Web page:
13. Among the ahkaam (rules) of the Mureed is that he migrate to a place where he can be in the association of a Shaikh who happens to be a guide for mureedeen of the age. Such migration is necessary if the Mureed finds no such qualified Shaikh in the place of his residence. The Mureed should then remain in attendance to the Shaikh and not depart until such time that he obtains the permission of the Shaikh.

14. The Mureed should not entertain the idea that the Shaikh is ma’soom (sinless). However, he should hold the Shaikh in high esteem and if occasionally the Mureed witnesses any transgression by the Shaikh, he (Mureed) should not sever his ties with the Shaikh on this account. However, should the Shaikh perpetrate acts of transgression in abundance, the Mureed should end his ties with the Shaikh politely, honourably and with respect. The Shaikh should also not command the Mureed to do such acts which constitute transgression (in the Shariah).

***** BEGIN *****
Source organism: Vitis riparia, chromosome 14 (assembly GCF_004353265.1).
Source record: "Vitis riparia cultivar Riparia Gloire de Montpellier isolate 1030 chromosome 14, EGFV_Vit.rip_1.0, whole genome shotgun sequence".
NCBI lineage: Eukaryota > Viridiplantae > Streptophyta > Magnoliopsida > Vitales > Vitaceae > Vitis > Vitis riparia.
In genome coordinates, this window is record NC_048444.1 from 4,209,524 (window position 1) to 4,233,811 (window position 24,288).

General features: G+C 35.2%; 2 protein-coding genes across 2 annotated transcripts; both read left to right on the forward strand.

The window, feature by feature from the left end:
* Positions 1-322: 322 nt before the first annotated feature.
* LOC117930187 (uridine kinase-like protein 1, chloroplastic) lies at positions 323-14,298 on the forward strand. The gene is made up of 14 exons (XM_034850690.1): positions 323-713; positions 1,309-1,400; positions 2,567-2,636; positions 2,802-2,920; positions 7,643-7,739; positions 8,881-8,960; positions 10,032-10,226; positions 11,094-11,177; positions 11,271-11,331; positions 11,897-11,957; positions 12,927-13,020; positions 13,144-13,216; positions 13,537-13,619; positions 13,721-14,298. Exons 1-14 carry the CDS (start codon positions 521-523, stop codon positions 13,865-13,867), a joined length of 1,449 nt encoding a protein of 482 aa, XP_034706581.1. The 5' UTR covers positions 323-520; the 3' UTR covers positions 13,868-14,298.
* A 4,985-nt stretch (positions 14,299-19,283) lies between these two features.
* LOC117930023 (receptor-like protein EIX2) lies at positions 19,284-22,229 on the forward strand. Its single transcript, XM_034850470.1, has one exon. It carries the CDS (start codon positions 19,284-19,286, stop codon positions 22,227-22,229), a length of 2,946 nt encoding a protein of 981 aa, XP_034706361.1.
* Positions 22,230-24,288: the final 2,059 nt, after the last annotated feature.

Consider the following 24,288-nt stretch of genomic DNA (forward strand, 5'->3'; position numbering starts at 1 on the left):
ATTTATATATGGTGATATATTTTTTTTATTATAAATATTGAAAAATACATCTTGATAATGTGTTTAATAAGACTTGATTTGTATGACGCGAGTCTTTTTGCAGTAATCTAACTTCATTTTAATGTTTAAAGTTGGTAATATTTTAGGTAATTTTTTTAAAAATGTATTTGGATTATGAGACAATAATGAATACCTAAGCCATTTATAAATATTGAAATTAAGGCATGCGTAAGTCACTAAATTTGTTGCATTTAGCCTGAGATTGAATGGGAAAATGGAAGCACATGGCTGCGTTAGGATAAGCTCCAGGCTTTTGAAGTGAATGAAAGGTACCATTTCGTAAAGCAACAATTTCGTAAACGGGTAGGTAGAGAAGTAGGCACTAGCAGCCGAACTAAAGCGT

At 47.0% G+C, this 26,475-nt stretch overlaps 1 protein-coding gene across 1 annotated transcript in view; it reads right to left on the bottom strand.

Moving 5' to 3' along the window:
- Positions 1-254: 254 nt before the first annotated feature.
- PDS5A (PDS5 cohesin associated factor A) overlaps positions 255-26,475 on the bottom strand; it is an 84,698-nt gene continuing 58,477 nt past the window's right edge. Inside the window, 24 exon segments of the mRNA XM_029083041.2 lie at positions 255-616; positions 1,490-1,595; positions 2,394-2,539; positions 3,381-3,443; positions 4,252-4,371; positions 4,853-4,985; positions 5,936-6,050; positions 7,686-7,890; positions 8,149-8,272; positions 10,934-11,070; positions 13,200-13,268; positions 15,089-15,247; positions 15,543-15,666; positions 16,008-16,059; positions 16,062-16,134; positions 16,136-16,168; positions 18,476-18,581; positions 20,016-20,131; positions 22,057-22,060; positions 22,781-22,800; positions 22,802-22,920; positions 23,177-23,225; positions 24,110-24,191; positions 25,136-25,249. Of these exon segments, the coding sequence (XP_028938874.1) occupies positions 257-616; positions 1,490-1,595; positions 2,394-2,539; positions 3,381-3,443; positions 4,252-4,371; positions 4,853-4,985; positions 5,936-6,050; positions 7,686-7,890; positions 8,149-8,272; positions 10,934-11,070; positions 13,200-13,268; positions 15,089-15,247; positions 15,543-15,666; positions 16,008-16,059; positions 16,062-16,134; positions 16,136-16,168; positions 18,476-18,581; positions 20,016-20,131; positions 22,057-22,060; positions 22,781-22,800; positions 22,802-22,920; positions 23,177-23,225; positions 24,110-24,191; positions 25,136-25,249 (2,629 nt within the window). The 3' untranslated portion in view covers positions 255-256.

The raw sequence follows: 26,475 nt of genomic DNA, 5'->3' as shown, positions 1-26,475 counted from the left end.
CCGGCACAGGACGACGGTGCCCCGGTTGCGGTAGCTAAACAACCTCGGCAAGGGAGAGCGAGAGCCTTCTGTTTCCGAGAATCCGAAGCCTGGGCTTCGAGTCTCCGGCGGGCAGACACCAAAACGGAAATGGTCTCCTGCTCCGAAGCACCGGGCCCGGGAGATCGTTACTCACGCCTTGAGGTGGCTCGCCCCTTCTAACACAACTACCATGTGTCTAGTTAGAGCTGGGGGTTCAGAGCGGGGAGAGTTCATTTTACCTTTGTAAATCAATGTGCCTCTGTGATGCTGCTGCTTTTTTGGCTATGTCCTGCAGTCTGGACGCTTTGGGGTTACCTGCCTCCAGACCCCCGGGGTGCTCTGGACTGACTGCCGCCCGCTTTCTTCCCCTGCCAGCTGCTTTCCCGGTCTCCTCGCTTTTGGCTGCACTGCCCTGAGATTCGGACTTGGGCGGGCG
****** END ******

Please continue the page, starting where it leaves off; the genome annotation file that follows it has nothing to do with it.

15. Among the gravest of calamities and misfortunes in this Path is companionship with young lads. All the Mashaa’ikh unanimously assert that the one who has become involved in such association (with lads), has in fact been disgraced by Allah Ta’ala.

16. Among the calamities for a Mureed is subtle and concealed hasad (envy) in his nafs for brothers along the Path. He should not envy any of his contemporaries in the Path if they have attained a distinguished rank while he himself has been deprived thereof. He should understand that all affairs have already been predetermined.

17. Among the aadaab of the Mureed is that he should not aspire for leadership nor should he desire that anyone becomes his mureed or student. If the Mureed, prior to the annihilation of the flesh and elimination of’ the calamities, entertains such desires, then in fact he is deprived of reality. His advice and instruction will not benefit anyone.